May 17, 2019 in Informative

Introduction

Oil has been and for the foreseeable future will remain the leading resource of the global economy. Denis Babusiaux (2007) states that “Oil is likely to maintain its vital role in the future, particularly in the transport sector” (p. 5). These days, it is the most valuable and popular resource on the planet. All the leading countries of the world are fighting to gain control over the oil fields. It is a cause of wars and conflicts among countries. Oil determines external and internal policy of all states. The fluctuation in the price of oil has a direct impact on all sectors of the economy. In such a way, it is relevant to provide a comprehensive characterization of the role of oil in the world economy. Currently, about 90% of crude oil is processed into petroleum products, and slightly less than 10% is used as the raw material in the petrochemical industry. Due to their technical and economic benefits, oil and derived products occupy a special role in the oil and petrochemical industries in the world economy. The range of the usage of oil in the economic activity is extremely vast – from fuel for cars to the production of high-tech objects and materials on its basis. Oil is also the world’s leading energy resource. As the most demanded resource, oil got into the zone of interests of the most developed countries. The United States is not an exception. For the United States, the struggle for oil is of vital importance since this resource is distributed very unevenly around the world. It is the USA’s main interest because without oil there would be no strong bilateral relations. The aim of the paper is to study the value of oil in the foreign policy of the United States.

Oil Reserves

These days, the world’s oil reserves amount to 1.2082 billion barrels (Olah, Goeppert, & Prakash, 2011). Over the past 25 years, this figure has grown rapidly, increasing by nearly 500 billion barrels (Olah, Goeppert, & Prakash, 2011). According to the latest data, potential oil reserves estimated at 2.614 billion barrels. In terms of oil reserves, the Middle East is the absolute leader. Thus, Middle East oil reserves account for about 61.5% of the total volume (Olah, Goeppert, & Prakash, 2011). In the book Beyond Oil and Gas: The Methanol Economy, it is affirmed that “Presently, the Middle East is the epicenter of many of the ‘oil battles’ because it has the largest oil reserves in the world” (Olah, Goeppert, & Prakash, 2011, p. 38). About 22% of the world reserves belong to Saudi Arabia (Olah, Goeppert, & Prakash, 2011). Eurasia has 12% of world reserves, 6.6% of which belongs to Russia (Olah, Goeppert, & Prakash, 2011). Every year, fewer new reserves of easily accessible oil are disclosed worldwide. The number of open fields in the world increased in the 1960-70s (Olah, Goeppert, & Prakash, 2011). However, then they started to decline gradually.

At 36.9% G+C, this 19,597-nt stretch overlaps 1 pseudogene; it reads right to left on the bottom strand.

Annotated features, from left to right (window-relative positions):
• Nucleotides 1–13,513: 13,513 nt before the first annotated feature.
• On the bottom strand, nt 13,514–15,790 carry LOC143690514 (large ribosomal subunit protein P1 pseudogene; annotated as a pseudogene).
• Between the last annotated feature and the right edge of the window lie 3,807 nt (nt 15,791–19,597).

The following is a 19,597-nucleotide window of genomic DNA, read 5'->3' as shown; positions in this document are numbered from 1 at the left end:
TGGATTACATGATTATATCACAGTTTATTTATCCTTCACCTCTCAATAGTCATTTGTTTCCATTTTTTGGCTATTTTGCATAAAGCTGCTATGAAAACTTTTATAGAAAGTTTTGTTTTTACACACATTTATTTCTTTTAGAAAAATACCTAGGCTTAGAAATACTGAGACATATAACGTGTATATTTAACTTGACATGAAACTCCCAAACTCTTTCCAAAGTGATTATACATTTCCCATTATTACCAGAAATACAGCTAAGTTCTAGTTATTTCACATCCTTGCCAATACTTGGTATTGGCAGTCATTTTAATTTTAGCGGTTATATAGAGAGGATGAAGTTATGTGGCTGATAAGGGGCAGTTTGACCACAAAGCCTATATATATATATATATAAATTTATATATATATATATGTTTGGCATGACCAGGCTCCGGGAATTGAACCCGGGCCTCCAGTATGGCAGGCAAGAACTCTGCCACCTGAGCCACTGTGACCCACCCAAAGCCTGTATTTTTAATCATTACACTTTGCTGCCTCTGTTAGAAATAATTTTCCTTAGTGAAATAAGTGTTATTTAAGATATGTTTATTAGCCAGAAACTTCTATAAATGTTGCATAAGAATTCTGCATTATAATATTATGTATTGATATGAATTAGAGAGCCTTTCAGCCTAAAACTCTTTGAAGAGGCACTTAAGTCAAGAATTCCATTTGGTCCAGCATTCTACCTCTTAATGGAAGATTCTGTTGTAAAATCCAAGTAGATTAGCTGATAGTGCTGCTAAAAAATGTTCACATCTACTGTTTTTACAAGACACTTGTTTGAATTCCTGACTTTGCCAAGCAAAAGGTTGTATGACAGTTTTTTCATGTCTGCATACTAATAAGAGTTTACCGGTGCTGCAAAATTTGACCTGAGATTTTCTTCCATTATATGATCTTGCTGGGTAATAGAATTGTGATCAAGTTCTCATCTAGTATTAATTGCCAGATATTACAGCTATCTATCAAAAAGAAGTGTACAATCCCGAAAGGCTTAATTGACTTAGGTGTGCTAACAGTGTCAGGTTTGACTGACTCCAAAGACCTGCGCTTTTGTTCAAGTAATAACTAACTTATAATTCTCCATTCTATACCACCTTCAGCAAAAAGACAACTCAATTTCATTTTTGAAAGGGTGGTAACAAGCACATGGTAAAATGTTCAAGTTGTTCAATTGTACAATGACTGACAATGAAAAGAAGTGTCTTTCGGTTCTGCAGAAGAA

Oil as the Main Interest of the United States

The main consumers of the world’s oil are highly-industrialized countries. The absolute leader in oil consumption is the industrial economy of the United States (Bohi & Montgomery, 2015). On the one hand, it indicates a high level of industrial development of the country. On the other hand, this fact shows oil dependence of the state. Daily oil consumption in the country is around 23 million barrels or nearly a quarter of the world total consumption, with about half of the oil consumed by road transport (Crane, Goldthau, Toman, Light, & Johnson, 2009).

The main interest for the United States is oil, which can be supported by three statements. The first one is associated with the fact is that over the past 20 years, the level of oil production decreased in the United States. These days, the United States produces only 8% of the world production of oil per year and consumes more than 24%. In the book Imported Oil and U.S. National Security, it is stressed that “The United States remains the largest consumer of oil in the world accounting for 24 percent of global consumption” (Crane et al., 2009, p. 8). This imbalance in the economy of the superpower still leads to various upheavals on a global scale.

As the largest consumer of oil, the United States is a leader in the field of import. Import of crude oil in the United States is increasing particularly rapidly due to a steady decline in the domestic oil production. It is the second statement supporting the thesis. The most active promotion of the United States to the Middle East and Africa began after the oil crisis of the mid 70s of the last century when it became evident for the United States that the lack of control over oil could threaten the interests of national and economic security (Odell, 2013). Since then, the state started a systematic process of expansion to the Middle East and Africa and establishment of control over energy resources, which enabled to avoid sudden decisions that could hit the US economy being a net importer of oil. Currently, the United States controls such countries as Saudi Arabia, Kuwait, UAE, Iraq, Qatar, Oman, Colombia and Mexico (Odell, 2013).